ScienceKENAI: Kenai Roadkill a Source of Data for Scientists. It's 1:30 a.m. when Laurie Speakman gets the call. Alaska State Trooper Dispatch tells her another one has been hit and gives her the GPS coordinates. Outside it's probably below zero when she starts the pickup, equip with a flashing siren, a wench and a boom. She dresses in thick clothing while coffee brews and the tuck warms. Then she drives from a warm bed and sleeping husband to pick up another dead moose from another car accident. Anchorage Daily News

 

Arctic Fisheries Alliance Slams Trawlers for Catching Too Many Immature Fish. The Arctic Fishery Alliance, a group made up of hunters and trappers associations and community trusts from the Qikiqtarjuaq, Grise Fiord, Arctic Bay and Resolute Bay, is concerned about the over-harvest of small, immature turbot by deep sea trawlers operating in Nunavut waters. And they say the issue has been long ignored by authorities. Nunatsiaq Online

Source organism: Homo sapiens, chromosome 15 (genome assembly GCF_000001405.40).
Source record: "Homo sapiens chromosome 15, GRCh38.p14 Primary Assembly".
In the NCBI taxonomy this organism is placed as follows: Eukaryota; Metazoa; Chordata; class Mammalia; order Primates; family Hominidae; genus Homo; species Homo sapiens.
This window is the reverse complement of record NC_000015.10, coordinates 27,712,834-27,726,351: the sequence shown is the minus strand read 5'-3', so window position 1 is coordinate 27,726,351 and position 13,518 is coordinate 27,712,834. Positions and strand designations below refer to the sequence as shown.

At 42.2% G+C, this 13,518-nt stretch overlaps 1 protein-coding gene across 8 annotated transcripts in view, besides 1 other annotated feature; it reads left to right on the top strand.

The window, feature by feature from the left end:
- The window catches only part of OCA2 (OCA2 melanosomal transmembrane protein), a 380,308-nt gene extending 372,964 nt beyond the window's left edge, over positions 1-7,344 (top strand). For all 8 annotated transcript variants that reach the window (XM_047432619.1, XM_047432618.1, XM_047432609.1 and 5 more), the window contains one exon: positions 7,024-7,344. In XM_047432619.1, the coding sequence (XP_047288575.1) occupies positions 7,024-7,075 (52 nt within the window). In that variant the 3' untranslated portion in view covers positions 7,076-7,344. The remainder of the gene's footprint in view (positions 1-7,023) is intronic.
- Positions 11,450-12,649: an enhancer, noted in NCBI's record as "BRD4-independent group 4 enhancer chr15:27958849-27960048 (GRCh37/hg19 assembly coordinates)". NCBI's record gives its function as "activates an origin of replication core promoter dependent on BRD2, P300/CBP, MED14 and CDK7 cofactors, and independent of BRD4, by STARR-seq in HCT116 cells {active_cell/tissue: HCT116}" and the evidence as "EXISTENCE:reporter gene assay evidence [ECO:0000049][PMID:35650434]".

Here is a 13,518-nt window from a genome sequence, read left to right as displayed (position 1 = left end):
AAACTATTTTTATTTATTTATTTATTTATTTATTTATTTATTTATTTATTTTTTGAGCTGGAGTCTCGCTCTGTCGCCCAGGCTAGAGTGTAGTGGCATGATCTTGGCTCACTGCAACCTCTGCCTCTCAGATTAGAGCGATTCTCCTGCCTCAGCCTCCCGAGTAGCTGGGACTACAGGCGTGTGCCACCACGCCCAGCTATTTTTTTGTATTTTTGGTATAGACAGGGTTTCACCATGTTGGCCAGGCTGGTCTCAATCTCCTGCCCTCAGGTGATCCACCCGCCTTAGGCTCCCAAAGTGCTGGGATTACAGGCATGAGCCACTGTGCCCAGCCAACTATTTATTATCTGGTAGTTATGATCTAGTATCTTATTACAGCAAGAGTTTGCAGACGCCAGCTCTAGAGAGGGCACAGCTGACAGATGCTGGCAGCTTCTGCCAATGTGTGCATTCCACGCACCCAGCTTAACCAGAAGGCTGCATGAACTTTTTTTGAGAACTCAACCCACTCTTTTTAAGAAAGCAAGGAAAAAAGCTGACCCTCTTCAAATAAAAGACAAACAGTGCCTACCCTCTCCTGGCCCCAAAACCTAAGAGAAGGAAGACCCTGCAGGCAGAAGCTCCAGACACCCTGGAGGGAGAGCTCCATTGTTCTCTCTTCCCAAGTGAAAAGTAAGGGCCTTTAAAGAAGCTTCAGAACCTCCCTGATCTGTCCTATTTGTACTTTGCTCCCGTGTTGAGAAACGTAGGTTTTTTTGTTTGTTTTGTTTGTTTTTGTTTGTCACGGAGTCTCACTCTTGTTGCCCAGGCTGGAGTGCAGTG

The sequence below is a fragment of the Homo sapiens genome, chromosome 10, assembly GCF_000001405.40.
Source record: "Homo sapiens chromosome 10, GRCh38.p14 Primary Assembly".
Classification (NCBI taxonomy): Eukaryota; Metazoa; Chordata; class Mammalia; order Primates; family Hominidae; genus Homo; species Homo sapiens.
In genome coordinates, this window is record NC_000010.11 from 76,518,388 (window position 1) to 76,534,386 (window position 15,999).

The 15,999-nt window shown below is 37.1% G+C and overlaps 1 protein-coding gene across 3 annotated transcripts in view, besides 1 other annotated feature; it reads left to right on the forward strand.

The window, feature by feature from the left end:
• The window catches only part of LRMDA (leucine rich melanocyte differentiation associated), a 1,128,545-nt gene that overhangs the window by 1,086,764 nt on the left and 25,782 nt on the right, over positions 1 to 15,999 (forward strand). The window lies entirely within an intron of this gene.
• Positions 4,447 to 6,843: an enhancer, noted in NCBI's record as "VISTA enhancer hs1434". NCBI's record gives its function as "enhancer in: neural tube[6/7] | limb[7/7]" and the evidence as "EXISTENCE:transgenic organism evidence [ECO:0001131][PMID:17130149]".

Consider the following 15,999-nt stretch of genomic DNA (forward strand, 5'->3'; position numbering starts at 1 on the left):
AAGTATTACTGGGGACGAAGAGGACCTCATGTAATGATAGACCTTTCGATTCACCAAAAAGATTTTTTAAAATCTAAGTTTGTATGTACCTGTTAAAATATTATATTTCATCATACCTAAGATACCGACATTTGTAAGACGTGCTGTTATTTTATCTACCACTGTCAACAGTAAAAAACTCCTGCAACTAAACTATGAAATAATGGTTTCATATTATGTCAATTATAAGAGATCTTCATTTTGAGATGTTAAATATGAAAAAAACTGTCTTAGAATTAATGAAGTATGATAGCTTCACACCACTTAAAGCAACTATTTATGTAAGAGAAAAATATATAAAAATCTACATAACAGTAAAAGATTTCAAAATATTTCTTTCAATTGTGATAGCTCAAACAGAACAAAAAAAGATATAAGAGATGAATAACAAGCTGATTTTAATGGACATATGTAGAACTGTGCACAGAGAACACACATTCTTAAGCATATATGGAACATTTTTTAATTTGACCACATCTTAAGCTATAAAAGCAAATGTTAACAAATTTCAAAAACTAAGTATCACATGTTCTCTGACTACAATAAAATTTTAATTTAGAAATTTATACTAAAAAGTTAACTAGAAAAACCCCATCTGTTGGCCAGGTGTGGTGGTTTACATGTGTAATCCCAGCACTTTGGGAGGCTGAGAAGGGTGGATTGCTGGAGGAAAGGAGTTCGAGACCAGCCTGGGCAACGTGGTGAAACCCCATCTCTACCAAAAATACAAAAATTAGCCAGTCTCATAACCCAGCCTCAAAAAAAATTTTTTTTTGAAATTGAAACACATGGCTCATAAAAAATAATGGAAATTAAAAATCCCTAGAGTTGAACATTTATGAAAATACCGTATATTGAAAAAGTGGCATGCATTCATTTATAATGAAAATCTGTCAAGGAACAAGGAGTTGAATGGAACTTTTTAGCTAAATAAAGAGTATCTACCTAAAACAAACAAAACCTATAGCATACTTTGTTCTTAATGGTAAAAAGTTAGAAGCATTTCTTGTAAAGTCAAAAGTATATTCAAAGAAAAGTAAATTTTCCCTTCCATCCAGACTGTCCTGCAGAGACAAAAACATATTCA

EPAEPA Issues Shell Air Pollution Violation Notices. Two Royal Dutch Shell PLC ships operating in the Arctic emitted excessive amounts of air pollution during drilling operations last summer off Alaska's northern coastline, according to the Environmental Protection Agency. The federal agency announced Thursday that it issued Shell notices of air quality violations coming from its drill rig and drill ship during what was a shortened Arctic drilling season of about two months. Shell's drill rig Kulluk and drill ship Noble Discoverer emitted excessive amounts of nitrogen oxide. There were multiple violations for each ship, the agency said. Juneau Empire